Fall Line Press is a big fan of Jason Fulford. An Atlanta native, he started J&L Books in 2000 with Leanne Shapton to produce books of rarely unseen works by contemporary photographers. Jason generously helped stock our bookstore with lots of J&L titles, and they’ve been a big hit! Check out this interview Jason did with publisher, Bill Boling.
Bill Boling: Your work as a book maker and publisher seems to be fully integrated with your work as a photographer. How do you see these activities coming together for you?
Jason Fulford: It’s like a braid. Various lines that alternately overlap and move away from each other. Each role (photographer, editor, designer, publisher) practices different skills and ways of thinking. I take things from one, and apply them to another. And hopefully they all grow stronger together.
BB: Has the increasing convenience and ubiquity of digital images and the platforms for sharing changed in any respect your practice and stance as a photographer?
JF: For sure, but the question is too broad for me to answer completely. I can say though that I enjoy my darkroom time more than ever. I’ve been listening to the Wilkes Barre/Scranton Penguins games on the radio, in the dark, and playing with negatives, objects and filters. The whole experience is so pleasurable that it feels indulgent.
BB: How do you think of about your archive of photographic work that by now stretches back many years? Is it something that you intend to revisit and what if anything do the unpublished and unexhibited photographs mean for you? How do you think about or respond to the projects and pictures that have been published or exhibited?
JF: There are basically four types of pictures in the archive.
1. Pictures that have been published or exhibited.
2. B-sides or sketches for number 1.
3. Early seeds of something that has not yet fully formed.
4. Pictures I made simply to remember something.
I don’t spend much time looking back at 1 or 2. But when a new idea starts to take shape, I often go back through the archive to look for number 3. Number 4 I like to think of as pictures I want to show my mom.
BB: Why do you still work with film and older darkroom processes?
JF: I suppose there are practical as well as psychological reasons. Practically, I own all of the analog equipment, and it still works. Psychologically though it’s a longer answer. Simply put, it feels good. Loading and unloading the camera, having a limited number of frames, waiting to see the contact sheets… And the darkroom experience is still thrilling for me — walking around for hours in the pitch dark, turning the knobs, watching the light expose the paper, waiting for the print to come out of the processor.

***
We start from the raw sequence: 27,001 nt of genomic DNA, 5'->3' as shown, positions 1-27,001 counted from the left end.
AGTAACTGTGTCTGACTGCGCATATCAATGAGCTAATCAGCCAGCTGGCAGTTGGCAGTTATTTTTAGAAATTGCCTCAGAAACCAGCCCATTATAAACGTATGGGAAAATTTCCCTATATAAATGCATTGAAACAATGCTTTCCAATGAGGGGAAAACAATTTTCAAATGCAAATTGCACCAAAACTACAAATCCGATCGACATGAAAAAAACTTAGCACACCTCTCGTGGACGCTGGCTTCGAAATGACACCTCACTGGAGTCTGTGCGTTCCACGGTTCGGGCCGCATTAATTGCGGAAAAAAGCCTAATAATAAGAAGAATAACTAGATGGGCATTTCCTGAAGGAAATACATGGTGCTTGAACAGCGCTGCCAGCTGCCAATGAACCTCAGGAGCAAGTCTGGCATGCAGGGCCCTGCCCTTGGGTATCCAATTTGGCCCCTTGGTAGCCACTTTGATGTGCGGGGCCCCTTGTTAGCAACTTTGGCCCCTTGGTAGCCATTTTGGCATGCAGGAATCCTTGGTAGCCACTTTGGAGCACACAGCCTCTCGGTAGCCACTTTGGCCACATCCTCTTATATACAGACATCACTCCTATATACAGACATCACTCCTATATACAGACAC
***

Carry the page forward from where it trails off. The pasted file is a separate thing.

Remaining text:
I’m not in denial though. I have a digital camera, and I’m fluent in all of the software. Common sense tells me that very soon the analog processes will be gone for good (color at least), so I guess I’m relishing in them before they disappear.
BB: Much of your work that I’ve seen has the feel of what I’ve come to think of as “lyrical documents”. I’ve read in some of your comments that you like to have a kind of “openness” to your work. However described, your photographs, artist books and other work has a refined and beautiful aesthetic. Who are some of the artists or writers that don’t work with photography that you feel an affinity for or think may have influenced your own sensibility?
JF: Bruno Munari, Flannery O’Connor, The Fall, Sonic Youth, Alain Robbe-Grillet, Agnes Varda, Jerry Reed, Michael Hurley, Soren Kierkegaard, Don Delillo, Daniel Spoerri, Raymond Queneau, Pylon, Raymond Scott, Sonny Terry, Martin Kippenberger, Ellsworth Kelly, Ernie Kovacs, Harpo Marx, Gyorgi Ligeti, William James, Paul Sahre, David Reinfurt, Walker Percy, David Bohm, Buckminster Fuller, oh boy this list could go on and on…
BB: As a photographer you’ve made handcrafted artists books like “Turning Goodwill Into Greatwill” as well as several commercially printed photobooks like “Crushed”. “Turning Goodwill Into Greatwill” is limited to an edition of 15, is composed of wirebound prints and has a handcrafted feel. The others are larger editions, and are of course ink driven and have a more traditional photobook aspect. How do you account for the position these two approaches to “books with photos” occupies in your work? Is there a difference for you between an “artist book” of photographs and a photobook?
JF: My handcrafted books are less “artist books,” and more works-in-progress. Usually I make them to try out combinations of new pictures and look at them in sequence. They are printed and bound at home with actual C-prints or laser prints. I’ve made many books like this which are now sitting in boxes or on bookshelves here.
Once a bigger idea has formed, I try to publish a larger edition and put it out into the world. For example, three of the images from Goodwill eventually ended up in The Mushroom Collector. The larger editions are made with more durable, less fussy materials (offset printed, Smythe sewn and hardcover).
We have Fulford’s photobook, Crushed in the bookstore, and our intern Beau Torres is a big fan. Here’s what he had to say about, “Crushed”.
While looking through our collection here at Fall Line I picked up Jason Fulford’s Crushed. As I flipped through I found a photograph of sailor statues in Reykjavik that I also have photographed. This connection led me to read through the rest of the monograph. The book itself is a wonderful publication from the color plates on the front and back covers to the beautiful reproductions inside. What I love most about this book is that the titles are printed separately from the images and makes the viewer see the image for itself without any bias from a title. If you like the photographs of William Eggleston, Alec Soth, and Stephen Shore Crushed is a title you should also enjoy.